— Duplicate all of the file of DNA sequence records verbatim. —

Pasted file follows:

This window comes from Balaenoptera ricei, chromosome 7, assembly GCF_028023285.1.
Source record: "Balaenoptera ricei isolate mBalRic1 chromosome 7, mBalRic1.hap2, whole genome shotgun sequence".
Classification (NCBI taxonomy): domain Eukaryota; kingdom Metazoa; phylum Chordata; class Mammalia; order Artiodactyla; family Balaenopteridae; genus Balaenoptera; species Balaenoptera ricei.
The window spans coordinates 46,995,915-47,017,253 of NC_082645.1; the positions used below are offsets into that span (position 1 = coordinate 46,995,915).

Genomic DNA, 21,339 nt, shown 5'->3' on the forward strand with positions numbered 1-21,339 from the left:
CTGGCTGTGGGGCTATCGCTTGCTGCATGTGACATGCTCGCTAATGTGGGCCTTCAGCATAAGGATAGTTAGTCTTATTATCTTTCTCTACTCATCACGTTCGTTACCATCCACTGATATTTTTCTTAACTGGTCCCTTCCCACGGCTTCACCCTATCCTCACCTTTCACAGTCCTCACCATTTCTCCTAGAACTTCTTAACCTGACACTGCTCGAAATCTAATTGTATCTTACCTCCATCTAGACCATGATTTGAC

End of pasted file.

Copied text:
This window comes from Balaenoptera ricei, chromosome 7, assembly GCF_028023285.1.
Source record: "Balaenoptera ricei isolate mBalRic1 chromosome 7, mBalRic1.hap2, whole genome shotgun sequence".
Classification (NCBI taxonomy): domain Eukaryota; kingdom Metazoa; phylum Chordata; class Mammalia; order Artiodactyla; family Balaenopteridae; genus Balaenoptera; species Balaenoptera ricei.
The window spans coordinates 46,995,915-47,017,253 of NC_082645.1; the positions used below are offsets into that span (position 1 = coordinate 46,995,915).

Genomic DNA, 21,339 nt, shown 5'->3' on the forward strand with positions numbered 1-21,339 from the left:
CTGGCTGTGGGGCTATCGCTTGCTGCATGTGACATGCTCGCTAATGTGGGCCTTCAGCATAAGGATAGTTAGTCTTATTATCTTTCTCTACTCATCACGTTCGTTACCATCCACTGATATTTTTCTTAACTGGTCCCTTCCCACGGCTTCACCCTATCCTCACCTTTCACAGTCCTCACCATTTCTCCTAGAACTTCTTAACCTGACACTGCTCGAAATCTAATTGTATCTTACCTCCATCTAGACCATGATTTGAC